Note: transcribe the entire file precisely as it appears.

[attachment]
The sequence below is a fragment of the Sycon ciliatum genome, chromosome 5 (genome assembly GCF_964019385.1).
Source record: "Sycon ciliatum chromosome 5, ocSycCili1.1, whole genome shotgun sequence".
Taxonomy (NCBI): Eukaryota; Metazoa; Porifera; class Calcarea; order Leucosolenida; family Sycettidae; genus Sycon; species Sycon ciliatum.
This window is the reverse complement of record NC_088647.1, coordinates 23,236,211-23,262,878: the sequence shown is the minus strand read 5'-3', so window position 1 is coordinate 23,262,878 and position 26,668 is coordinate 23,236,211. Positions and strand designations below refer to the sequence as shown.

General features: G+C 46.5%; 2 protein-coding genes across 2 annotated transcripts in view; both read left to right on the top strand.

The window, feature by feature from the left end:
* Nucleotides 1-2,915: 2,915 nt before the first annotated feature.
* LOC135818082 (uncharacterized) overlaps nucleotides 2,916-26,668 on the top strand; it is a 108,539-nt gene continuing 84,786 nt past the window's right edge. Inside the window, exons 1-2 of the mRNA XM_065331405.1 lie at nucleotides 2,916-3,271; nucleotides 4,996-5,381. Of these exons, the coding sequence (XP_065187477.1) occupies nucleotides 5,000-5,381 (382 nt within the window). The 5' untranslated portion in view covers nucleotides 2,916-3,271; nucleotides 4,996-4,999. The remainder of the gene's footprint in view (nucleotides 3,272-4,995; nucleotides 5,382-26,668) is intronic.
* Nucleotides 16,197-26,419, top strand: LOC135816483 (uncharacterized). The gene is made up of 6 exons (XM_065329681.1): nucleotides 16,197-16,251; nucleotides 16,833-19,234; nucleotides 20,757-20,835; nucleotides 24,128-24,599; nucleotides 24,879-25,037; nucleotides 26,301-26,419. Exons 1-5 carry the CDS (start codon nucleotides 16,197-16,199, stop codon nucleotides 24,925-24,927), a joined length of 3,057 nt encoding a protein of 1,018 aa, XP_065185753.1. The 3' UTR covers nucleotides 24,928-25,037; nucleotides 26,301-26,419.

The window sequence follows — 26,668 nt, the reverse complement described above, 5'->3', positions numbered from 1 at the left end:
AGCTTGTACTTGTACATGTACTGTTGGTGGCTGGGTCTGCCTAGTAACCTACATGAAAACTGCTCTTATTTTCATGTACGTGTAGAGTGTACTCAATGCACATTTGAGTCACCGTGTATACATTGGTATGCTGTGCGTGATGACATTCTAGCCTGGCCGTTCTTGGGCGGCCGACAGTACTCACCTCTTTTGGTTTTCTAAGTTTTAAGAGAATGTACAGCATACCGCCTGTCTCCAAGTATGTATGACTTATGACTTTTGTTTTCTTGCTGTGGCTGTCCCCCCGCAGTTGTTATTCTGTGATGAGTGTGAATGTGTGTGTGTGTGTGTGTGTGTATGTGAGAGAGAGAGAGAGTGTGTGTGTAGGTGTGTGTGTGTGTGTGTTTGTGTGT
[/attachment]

The sequence below is a fragment of the Sycon ciliatum genome, chromosome 5 (genome assembly GCF_964019385.1).
Source record: "Sycon ciliatum chromosome 5, ocSycCili1.1, whole genome shotgun sequence".
Taxonomy (NCBI): Eukaryota; Metazoa; Porifera; class Calcarea; order Leucosolenida; family Sycettidae; genus Sycon; species Sycon ciliatum.
This window is the reverse complement of record NC_088647.1, coordinates 23,236,211-23,262,878: the sequence shown is the minus strand read 5'-3', so window position 1 is coordinate 23,262,878 and position 26,668 is coordinate 23,236,211. Positions and strand designations below refer to the sequence as shown.

General features: G+C 46.5%; 2 protein-coding genes across 2 annotated transcripts in view; both read left to right on the top strand.

The window, feature by feature from the left end:
* Nucleotides 1-2,915: 2,915 nt before the first annotated feature.
* LOC135818082 (uncharacterized) overlaps nucleotides 2,916-26,668 on the top strand; it is a 108,539-nt gene continuing 84,786 nt past the window's right edge. Inside the window, exons 1-2 of the mRNA XM_065331405.1 lie at nucleotides 2,916-3,271; nucleotides 4,996-5,381. Of these exons, the coding sequence (XP_065187477.1) occupies nucleotides 5,000-5,381 (382 nt within the window). The 5' untranslated portion in view covers nucleotides 2,916-3,271; nucleotides 4,996-4,999. The remainder of the gene's footprint in view (nucleotides 3,272-4,995; nucleotides 5,382-26,668) is intronic.
* Nucleotides 16,197-26,419, top strand: LOC135816483 (uncharacterized). The gene is made up of 6 exons (XM_065329681.1): nucleotides 16,197-16,251; nucleotides 16,833-19,234; nucleotides 20,757-20,835; nucleotides 24,128-24,599; nucleotides 24,879-25,037; nucleotides 26,301-26,419. Exons 1-5 carry the CDS (start codon nucleotides 16,197-16,199, stop codon nucleotides 24,925-24,927), a joined length of 3,057 nt encoding a protein of 1,018 aa, XP_065185753.1. The 3' UTR covers nucleotides 24,928-25,037; nucleotides 26,301-26,419.

The window sequence follows — 26,668 nt, the reverse complement described above, 5'->3', positions numbered from 1 at the left end:
AGCTTGTACTTGTACATGTACTGTTGGTGGCTGGGTCTGCCTAGTAACCTACATGAAAACTGCTCTTATTTTCATGTACGTGTAGAGTGTACTCAATGCACATTTGAGTCACCGTGTATACATTGGTATGCTGTGCGTGATGACATTCTAGCCTGGCCGTTCTTGGGCGGCCGACAGTACTCACCTCTTTTGGTTTTCTAAGTTTTAAGAGAATGTACAGCATACCGCCTGTCTCCAAGTATGTATGACTTATGACTTTTGTTTTCTTGCTGTGGCTGTCCCCCCGCAGTTGTTATTCTGTGATGAGTGTGAATGTGTGTGTGTGTGTGTGTGTGTATGTGAGAGAGAGAGAGAGTGTGTGTGTAGGTGTGTGTGTGTGTGTGTTTGTGTGT